Last month was CASA Nancy Dolliver’s sixteen year anniversary as a volunteer with Fairfax CASA. In those sixteen years, Nancy has advocated for twelve children from eight different family groups. She stayed on one of her cases for over five years, embodying the consistent nature of our volunteer program.
When asked about Nancy’s time as a CASA volunteer, her supervisor Emily Rea shared “Nancy is a dream. She is tenacious with collecting case information and documentation but also kind and empathetic. I enjoy working with her as a person too because she is funny and easy-going.” We can’t thank Nancy enough for her dedication to our organization and the children of Fairfax County.
Are you originally from NoVA?
I was born in Youngstown, Ohio and raised in Huntington, NY, so I’m a New Yorker! I followed a friend to the DC area when I was looking for a job after college.
What is your professional background?
I have had two careers, both of which I loved. First I was a television production manager. Initially I worked on productions at WETA, our local PBS station working on both live and taped shows like Washington Week and Review, the MacNeil/Lehrer News Hour, Around Town, A Capitol 4th and many others. Then I moved on to Discovery Communications where I worked with production companies providing content to DIscovery, Animal Planet, The Travel Channel and TLC. In 1995, while still doing TV work, I started working part-time as a performer with The Capitol Steps, political satire troupe. In 2003 I stepped away from Discovery and started performing full time with The Capitol Steps, travelling the country and making people laugh. It was a blast that came to end when the pandemic shut down theater across the country.
How did you initially become involved with CASA?
Years ago I performed at an event that helped to benefit CASA. I liked what I heard and decided I would like to be a CASA when I was not working two jobs and raising a family. So a few years after I left my TV work, I applied to be a CASA and was sworn in in June, 2007. Since then, they have not been able to get rid of me!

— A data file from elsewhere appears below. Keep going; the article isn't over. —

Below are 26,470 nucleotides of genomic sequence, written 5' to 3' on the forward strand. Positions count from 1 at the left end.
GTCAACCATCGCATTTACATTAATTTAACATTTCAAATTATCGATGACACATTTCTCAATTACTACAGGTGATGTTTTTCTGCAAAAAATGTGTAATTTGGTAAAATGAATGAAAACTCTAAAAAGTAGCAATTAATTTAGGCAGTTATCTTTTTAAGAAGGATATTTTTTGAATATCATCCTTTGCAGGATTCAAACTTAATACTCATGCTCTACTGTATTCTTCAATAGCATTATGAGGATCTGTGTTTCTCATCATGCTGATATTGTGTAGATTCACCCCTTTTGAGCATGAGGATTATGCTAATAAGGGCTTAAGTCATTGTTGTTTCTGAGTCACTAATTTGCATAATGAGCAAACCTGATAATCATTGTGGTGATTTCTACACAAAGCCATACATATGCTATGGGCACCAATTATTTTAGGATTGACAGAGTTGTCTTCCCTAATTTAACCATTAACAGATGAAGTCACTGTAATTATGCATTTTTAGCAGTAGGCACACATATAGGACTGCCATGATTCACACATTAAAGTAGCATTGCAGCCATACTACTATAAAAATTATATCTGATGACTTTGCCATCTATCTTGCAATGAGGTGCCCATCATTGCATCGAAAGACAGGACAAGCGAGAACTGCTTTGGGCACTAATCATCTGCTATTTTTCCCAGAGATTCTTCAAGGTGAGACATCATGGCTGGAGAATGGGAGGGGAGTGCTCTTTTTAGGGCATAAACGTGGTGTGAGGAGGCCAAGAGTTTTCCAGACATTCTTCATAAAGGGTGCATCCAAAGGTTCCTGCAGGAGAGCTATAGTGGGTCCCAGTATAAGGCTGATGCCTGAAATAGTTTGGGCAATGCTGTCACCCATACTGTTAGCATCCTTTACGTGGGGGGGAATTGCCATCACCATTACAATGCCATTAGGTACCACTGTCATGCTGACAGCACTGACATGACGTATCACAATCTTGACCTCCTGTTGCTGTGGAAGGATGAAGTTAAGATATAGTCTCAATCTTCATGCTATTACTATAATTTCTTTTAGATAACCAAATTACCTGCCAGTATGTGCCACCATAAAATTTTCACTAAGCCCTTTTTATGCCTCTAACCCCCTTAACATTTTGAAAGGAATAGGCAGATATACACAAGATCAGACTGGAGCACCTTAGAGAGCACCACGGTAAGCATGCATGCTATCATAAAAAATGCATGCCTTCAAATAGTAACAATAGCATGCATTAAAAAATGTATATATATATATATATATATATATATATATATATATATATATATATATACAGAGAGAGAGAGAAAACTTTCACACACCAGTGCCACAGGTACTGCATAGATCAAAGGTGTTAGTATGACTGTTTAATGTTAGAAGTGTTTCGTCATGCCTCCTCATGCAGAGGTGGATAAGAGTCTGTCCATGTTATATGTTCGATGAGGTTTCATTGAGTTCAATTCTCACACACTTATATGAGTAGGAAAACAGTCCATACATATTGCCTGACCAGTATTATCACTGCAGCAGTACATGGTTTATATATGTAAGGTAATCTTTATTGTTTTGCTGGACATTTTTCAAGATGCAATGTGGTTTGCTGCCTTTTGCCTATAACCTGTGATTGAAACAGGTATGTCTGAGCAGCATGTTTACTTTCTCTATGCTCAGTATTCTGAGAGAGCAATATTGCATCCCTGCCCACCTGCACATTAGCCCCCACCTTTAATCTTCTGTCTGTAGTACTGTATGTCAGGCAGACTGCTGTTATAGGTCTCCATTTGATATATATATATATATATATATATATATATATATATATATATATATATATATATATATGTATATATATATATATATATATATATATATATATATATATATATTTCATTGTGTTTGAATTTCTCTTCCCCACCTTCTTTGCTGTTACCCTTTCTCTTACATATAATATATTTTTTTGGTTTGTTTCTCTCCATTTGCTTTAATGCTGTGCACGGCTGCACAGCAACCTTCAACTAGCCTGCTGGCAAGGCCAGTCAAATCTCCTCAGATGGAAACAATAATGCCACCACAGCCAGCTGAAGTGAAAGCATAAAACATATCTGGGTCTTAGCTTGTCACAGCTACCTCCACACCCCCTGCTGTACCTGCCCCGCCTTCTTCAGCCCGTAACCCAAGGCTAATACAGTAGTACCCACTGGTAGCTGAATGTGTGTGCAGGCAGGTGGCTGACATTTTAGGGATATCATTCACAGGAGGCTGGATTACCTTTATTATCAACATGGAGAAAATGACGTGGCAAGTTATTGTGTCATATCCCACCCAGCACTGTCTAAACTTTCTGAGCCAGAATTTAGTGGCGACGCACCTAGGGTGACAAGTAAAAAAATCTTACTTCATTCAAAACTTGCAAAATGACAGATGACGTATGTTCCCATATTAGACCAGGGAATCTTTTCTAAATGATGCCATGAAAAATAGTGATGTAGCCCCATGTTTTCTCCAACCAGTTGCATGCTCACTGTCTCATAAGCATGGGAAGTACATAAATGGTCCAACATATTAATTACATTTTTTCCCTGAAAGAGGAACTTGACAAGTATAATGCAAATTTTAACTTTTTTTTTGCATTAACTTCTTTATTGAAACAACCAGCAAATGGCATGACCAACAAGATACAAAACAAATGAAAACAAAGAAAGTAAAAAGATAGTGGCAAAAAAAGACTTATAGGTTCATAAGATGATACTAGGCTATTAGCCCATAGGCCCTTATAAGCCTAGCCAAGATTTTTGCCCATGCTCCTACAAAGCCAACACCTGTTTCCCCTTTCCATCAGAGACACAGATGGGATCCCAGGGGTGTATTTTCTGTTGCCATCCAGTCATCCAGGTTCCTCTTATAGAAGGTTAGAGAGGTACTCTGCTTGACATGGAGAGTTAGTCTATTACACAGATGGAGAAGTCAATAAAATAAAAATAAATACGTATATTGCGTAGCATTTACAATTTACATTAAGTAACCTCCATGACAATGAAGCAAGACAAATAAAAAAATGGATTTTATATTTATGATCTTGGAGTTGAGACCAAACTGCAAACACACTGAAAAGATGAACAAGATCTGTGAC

What is your most memorable experience as a CASA volunteer?
I don’t have one big memory, but lots of smaller ones. I have worked exclusively with teenagers and each one was different, each one a challenge, and I learned something from each of them. I hear from some of them, now adults, from time to time. It was really heartwarming to hear from one of my former kids out of the blue, with a quote telling me that my help to her was a gift, and another time getting a message on Mother’s Day.
You’ve worked on eight different cases. What brings you back as a volunteer, case after case?
A little bit of guilt! We don’t choose the circumstances we’re born into and I was lucky in mine. So I am glad to be a light in the dark for some kids who were not so lucky.
What is the most challenging part of the CASA role?
It is hard to know that you can’t fix everything. Sometimes things don’t turn out the way you would wish. But I try to remind myself that just being there as a constant, caring, honest person no matter how they act or where they are placed is something that they may never have experienced.
Do you find your CASA work to be rewarding?
Yes. In addition to being there for kids who needed someone, serving others is good for your physical and mental health, so it was also good for me. And working with these challenging young people keeps me young!
Outside of volunteering, what do you like to do in your free time?
I still perform comedy with my new group, The Capitol Fools. I also enjoy bike riding, going to the theater, and hanging with friends and family.
For those searching for volunteer opportunities out there, why should they choose to become a CASA?
There is always more to learn and always someone who needs you.